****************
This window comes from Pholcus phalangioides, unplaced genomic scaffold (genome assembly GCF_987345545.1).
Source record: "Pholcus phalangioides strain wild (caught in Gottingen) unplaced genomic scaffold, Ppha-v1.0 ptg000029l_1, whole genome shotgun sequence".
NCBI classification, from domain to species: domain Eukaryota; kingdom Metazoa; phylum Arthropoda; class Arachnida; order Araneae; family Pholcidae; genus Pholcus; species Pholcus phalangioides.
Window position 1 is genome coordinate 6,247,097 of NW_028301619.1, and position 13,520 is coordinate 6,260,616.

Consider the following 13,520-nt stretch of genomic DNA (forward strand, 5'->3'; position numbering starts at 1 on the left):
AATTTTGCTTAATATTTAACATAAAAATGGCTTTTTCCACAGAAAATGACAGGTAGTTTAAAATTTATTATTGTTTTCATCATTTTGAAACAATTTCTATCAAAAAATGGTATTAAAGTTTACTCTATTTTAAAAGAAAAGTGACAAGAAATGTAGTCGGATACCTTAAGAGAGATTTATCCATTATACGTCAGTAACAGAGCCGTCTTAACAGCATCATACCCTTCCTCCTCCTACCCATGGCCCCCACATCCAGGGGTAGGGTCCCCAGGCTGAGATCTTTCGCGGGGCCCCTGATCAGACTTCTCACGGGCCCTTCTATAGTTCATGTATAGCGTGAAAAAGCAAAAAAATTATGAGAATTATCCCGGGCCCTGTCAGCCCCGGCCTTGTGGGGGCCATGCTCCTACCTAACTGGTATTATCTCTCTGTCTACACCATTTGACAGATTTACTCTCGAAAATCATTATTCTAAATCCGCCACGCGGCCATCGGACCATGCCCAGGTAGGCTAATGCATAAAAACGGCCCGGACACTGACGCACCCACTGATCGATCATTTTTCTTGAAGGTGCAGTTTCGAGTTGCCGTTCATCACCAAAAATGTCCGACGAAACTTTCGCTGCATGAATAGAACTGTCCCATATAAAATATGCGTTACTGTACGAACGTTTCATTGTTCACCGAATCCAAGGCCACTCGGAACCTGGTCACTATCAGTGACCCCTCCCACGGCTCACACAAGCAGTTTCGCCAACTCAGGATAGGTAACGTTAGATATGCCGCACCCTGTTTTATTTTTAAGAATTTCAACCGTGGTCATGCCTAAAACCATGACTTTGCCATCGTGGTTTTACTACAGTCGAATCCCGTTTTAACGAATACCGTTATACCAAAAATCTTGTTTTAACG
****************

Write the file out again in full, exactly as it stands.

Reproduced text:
This window comes from Pholcus phalangioides, unplaced genomic scaffold (genome assembly GCF_987345545.1).
Source record: "Pholcus phalangioides strain wild (caught in Gottingen) unplaced genomic scaffold, Ppha-v1.0 ptg000029l_1, whole genome shotgun sequence".
NCBI classification, from domain to species: domain Eukaryota; kingdom Metazoa; phylum Arthropoda; class Arachnida; order Araneae; family Pholcidae; genus Pholcus; species Pholcus phalangioides.
Window position 1 is genome coordinate 6,247,097 of NW_028301619.1, and position 13,520 is coordinate 6,260,616.

Consider the following 13,520-nt stretch of genomic DNA (forward strand, 5'->3'; position numbering starts at 1 on the left):
AATTTTGCTTAATATTTAACATAAAAATGGCTTTTTCCACAGAAAATGACAGGTAGTTTAAAATTTATTATTGTTTTCATCATTTTGAAACAATTTCTATCAAAAAATGGTATTAAAGTTTACTCTATTTTAAAAGAAAAGTGACAAGAAATGTAGTCGGATACCTTAAGAGAGATTTATCCATTATACGTCAGTAACAGAGCCGTCTTAACAGCATCATACCCTTCCTCCTCCTACCCATGGCCCCCACATCCAGGGGTAGGGTCCCCAGGCTGAGATCTTTCGCGGGGCCCCTGATCAGACTTCTCACGGGCCCTTCTATAGTTCATGTATAGCGTGAAAAAGCAAAAAAATTATGAGAATTATCCCGGGCCCTGTCAGCCCCGGCCTTGTGGGGGCCATGCTCCTACCTAACTGGTATTATCTCTCTGTCTACACCATTTGACAGATTTACTCTCGAAAATCATTATTCTAAATCCGCCACGCGGCCATCGGACCATGCCCAGGTAGGCTAATGCATAAAAACGGCCCGGACACTGACGCACCCACTGATCGATCATTTTTCTTGAAGGTGCAGTTTCGAGTTGCCGTTCATCACCAAAAATGTCCGACGAAACTTTCGCTGCATGAATAGAACTGTCCCATATAAAATATGCGTTACTGTACGAACGTTTCATTGTTCACCGAATCCAAGGCCACTCGGAACCTGGTCACTATCAGTGACCCCTCCCACGGCTCACACAAGCAGTTTCGCCAACTCAGGATAGGTAACGTTAGATATGCCGCACCCTGTTTTATTTTTAAGAATTTCAACCGTGGTCATGCCTAAAACCATGACTTTGCCATCGTGGTTTTACTACAGTCGAATCCCGTTTTAACGAATACCGTTATACCAAAAATCTTGTTTTAACG